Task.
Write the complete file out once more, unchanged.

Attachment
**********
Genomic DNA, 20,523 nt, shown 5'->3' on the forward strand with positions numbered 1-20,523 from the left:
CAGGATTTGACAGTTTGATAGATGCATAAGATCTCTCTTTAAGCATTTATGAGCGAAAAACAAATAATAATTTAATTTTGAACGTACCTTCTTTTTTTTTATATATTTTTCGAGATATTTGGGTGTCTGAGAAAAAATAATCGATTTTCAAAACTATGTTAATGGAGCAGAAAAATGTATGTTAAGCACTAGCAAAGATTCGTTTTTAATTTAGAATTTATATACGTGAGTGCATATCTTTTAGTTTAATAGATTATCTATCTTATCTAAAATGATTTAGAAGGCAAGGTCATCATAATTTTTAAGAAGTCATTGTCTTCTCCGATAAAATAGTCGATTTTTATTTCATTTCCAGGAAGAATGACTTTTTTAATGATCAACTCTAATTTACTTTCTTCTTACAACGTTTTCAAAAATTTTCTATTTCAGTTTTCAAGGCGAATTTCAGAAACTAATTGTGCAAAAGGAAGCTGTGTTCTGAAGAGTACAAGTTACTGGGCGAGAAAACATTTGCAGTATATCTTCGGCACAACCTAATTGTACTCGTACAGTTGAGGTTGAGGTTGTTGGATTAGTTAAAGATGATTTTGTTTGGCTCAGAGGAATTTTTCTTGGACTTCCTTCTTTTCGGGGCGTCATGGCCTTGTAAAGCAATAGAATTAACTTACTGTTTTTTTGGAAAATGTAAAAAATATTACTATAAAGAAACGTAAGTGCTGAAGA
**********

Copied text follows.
Genomic DNA, 20,523 nt, shown 5'->3' on the forward strand with positions numbered 1-20,523 from the left:
CAGGATTTGACAGTTTGATAGATGCATAAGATCTCTCTTTAAGCATTTATGAGCGAAAAACAAATAATAATTTAATTTTGAACGTACCTTCTTTTTTTTTATATATTTTTCGAGATATTTGGGTGTCTGAGAAAAAATAATCGATTTTCAAAACTATGTTAATGGAGCAGAAAAATGTATGTTAAGCACTAGCAAAGATTCGTTTTTAATTTAGAATTTATATACGTGAGTGCATATCTTTTAGTTTAATAGATTATCTATCTTATCTAAAATGATTTAGAAGGCAAGGTCATCATAATTTTTAAGAAGTCATTGTCTTCTCCGATAAAATAGTCGATTTTTATTTCATTTCCAGGAAGAATGACTTTTTTAATGATCAACTCTAATTTACTTTCTTCTTACAACGTTTTCAAAAATTTTCTATTTCAGTTTTCAAGGCGAATTTCAGAAACTAATTGTGCAAAAGGAAGCTGTGTTCTGAAGAGTACAAGTTACTGGGCGAGAAAACATTTGCAGTATATCTTCGGCACAACCTAATTGTACTCGTACAGTTGAGGTTGAGGTTGTTGGATTAGTTAAAGATGATTTTGTTTGGCTCAGAGGAATTTTTCTTGGACTTCCTTCTTTTCGGGGCGTCATGGCCTTGTAAAGCAATAGAATTAACTTACTGTTTTTTTGGAAAATGTAAAAAATATTACTATAAAGAAACGTAAGTGCTGAAGA